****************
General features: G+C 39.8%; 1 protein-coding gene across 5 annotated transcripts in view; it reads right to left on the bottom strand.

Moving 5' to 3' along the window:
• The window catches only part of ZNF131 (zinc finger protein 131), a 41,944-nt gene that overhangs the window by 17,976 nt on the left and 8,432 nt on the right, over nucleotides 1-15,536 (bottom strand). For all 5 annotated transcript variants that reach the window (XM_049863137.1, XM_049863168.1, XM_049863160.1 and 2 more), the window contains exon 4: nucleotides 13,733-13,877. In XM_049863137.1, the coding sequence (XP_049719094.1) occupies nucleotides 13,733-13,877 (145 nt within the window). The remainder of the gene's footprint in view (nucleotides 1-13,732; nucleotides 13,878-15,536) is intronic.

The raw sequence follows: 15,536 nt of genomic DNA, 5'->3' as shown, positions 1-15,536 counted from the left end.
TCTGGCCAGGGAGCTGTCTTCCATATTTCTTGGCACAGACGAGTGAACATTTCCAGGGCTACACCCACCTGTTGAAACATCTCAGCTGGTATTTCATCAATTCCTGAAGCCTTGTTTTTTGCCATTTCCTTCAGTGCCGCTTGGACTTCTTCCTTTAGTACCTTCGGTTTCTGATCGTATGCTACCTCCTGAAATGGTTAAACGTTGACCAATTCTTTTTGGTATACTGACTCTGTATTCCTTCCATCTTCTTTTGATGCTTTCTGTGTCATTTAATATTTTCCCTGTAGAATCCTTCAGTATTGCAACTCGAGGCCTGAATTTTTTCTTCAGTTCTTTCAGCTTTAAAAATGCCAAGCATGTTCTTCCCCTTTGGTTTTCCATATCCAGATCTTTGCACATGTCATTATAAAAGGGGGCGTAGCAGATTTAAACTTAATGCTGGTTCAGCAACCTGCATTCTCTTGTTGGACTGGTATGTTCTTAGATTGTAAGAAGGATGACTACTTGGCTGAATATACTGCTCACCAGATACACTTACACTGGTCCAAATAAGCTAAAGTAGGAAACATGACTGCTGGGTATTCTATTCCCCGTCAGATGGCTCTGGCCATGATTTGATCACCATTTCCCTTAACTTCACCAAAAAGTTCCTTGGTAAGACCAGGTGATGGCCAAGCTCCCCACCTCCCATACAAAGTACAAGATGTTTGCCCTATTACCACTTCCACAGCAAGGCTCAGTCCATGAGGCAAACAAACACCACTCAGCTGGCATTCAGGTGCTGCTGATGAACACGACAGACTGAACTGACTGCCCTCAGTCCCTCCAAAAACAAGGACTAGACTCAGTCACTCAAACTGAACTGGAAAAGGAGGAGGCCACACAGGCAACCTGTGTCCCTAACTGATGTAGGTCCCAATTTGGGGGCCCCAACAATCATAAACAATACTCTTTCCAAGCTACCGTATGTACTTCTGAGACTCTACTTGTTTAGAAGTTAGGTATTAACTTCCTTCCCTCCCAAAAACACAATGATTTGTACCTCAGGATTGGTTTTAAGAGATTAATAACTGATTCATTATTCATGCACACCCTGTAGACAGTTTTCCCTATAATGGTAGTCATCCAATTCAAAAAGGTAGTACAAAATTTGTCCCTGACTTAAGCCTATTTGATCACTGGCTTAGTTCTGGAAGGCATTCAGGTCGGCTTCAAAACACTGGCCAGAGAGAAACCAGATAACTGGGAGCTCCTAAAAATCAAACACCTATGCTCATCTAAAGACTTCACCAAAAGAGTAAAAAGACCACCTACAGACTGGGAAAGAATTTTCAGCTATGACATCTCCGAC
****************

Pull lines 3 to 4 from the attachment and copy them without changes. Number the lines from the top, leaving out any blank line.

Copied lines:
• The window catches only part of ZNF131 (zinc finger protein 131), a 41,944-nt gene that overhangs the window by 17,976 nt on the left and 8,432 nt on the right, over nucleotides 1-15,536 (bottom strand). For all 5 annotated transcript variants that reach the window (XM_049863137.1, XM_049863168.1, XM_049863160.1 and 2 more), the window contains exon 4: nucleotides 13,733-13,877. In XM_049863137.1, the coding sequence (XP_049719094.1) occupies nucleotides 13,733-13,877 (145 nt within the window). The remainder of the gene's footprint in view (nucleotides 1-13,732; nucleotides 13,878-15,536) is intronic.

The raw sequence follows: 15,536 nt of genomic DNA, 5'->3' as shown, positions 1-15,536 counted from the left end.